Tuesday, October 25, 2016

Fanhokkayan #2: Transforming the Progressive to the Decolonial

My first forays into the world of public discourse and engagement came on the pages of the Pacific Daily News through letters to the editor. For years I conducted research in the Micronesian Area Research Center library and through interviews with politicians, activists and manåmko', but the thoughts and ideas that were spawning in my head didn't have many outlets save for discussions in classes or with trusted elders or friends. In 2004 I gave my first public presentation on the issue of decolonization or critical Chamorro Studies, when I shared a section of my research at a forum titled "World War II is it Over?" organized by the Guam Humanities Council at the Agana Shopping Center. I spoke alongside Dr. Patricia Taimanglo, the late historian Tony Palomo and Guam military historian Jennings Bunn. After that, I spent several years in graduate school presenting at conference around the US, often times to empty rooms, as Guam papers tended to be very low on the priority list of most academic association conferences. But I didn't really speak out locally, except in terms of website I created or helped created, or letters to the editor of the Pacific Daily News.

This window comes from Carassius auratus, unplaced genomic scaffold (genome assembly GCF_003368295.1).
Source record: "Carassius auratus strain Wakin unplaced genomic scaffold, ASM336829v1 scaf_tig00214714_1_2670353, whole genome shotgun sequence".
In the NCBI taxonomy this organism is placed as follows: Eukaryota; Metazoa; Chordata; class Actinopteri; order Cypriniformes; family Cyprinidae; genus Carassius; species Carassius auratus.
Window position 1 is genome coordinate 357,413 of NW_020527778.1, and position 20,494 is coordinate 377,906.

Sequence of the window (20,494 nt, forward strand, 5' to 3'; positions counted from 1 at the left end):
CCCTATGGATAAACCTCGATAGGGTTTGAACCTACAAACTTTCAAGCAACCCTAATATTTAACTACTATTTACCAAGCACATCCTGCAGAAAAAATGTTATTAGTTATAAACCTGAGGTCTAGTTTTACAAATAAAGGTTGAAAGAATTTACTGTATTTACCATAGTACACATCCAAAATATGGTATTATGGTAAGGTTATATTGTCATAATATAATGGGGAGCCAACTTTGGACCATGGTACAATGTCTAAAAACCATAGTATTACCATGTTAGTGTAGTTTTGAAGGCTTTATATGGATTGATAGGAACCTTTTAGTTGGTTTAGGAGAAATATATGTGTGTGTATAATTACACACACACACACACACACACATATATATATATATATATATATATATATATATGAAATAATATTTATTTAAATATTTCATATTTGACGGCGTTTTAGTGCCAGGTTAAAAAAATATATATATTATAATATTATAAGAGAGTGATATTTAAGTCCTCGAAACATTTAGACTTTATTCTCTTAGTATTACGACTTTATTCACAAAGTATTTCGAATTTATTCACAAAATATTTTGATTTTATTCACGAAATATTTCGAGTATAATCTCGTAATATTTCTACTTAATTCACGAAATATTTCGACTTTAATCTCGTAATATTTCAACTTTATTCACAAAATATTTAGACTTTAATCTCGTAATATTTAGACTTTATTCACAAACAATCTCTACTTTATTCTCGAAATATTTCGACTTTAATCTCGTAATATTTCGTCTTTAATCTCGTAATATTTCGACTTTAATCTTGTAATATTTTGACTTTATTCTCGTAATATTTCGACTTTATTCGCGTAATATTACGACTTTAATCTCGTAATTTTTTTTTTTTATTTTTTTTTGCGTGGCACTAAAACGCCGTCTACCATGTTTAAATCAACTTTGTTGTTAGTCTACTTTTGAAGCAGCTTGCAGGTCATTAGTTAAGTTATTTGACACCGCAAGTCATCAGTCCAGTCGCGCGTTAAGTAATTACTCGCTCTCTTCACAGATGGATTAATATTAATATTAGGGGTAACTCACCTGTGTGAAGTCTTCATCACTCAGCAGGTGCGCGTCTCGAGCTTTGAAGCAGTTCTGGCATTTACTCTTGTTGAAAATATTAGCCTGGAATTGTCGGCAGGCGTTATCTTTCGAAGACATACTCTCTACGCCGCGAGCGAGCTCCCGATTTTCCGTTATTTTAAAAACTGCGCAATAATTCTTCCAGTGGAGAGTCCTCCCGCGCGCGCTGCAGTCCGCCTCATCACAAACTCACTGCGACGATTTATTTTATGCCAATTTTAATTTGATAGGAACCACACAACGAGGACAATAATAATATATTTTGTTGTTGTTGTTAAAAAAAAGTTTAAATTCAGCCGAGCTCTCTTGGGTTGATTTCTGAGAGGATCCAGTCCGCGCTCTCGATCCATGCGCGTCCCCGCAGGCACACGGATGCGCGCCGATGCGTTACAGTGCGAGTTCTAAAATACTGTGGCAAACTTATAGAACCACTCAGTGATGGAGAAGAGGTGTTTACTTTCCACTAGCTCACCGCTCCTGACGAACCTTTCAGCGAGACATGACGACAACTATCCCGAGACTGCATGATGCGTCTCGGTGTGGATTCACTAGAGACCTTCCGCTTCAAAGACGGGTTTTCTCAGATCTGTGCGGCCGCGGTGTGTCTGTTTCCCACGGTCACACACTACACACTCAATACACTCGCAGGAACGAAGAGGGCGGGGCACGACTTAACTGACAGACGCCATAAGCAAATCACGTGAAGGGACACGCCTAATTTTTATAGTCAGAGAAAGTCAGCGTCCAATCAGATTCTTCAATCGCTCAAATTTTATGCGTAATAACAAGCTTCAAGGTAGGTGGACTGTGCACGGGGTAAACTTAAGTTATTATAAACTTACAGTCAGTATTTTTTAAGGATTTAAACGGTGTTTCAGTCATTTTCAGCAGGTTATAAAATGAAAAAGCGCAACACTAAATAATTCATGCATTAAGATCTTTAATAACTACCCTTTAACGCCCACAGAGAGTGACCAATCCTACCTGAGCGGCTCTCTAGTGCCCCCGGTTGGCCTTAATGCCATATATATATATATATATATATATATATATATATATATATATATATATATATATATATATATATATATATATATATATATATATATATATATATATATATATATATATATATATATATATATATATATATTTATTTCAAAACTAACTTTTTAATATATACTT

I have the text for most of these letters, and others were saved by my grandmother and grandfather, who even though they thought for a long time that I was probably too radical and outspoken, were still proud of me and the things I was advocating. While scouring the archives of Minagahet Zine, which I ran for close to seven years, I came across one of my early letters to the editor. It reflects my thinking at the time, where I was trying to find critical ways of interpreting Chamorro history and the Chamorro present, which I was immediately finding in my readings of conversations. It is here where scholars such as Slavoj Zizek, Roland Barthes, Jacques Derrida, Edward Said and Frantz Fanon were immeasurably helpful, in giving me some critical options in terms of forging my own Guam/Chamorro based critiques. The work of progressive and radicals in the United States, such as Noam Chomsky and Howard Zinn were also very useful in helping me see that the plight of the Chamorros shared features with other, more famous movements, but that there were still key differences that needed to be attended to, to keep the Chamorro struggle from being subsumed within larger brown power movements. As such, some of these letters to the editor weren't very Guam focused, but were rather about critiquing the United States and its role in the world, and therefore its role in Guam. Unmasking American imperialism, showing that there is a significant cost to its alleged benevolent global domination, and that just as other places have suffered because of this, Guam too suffers in its own bloodless and invisible way, as a key asset in securing American security interests in the Asia-Pacific.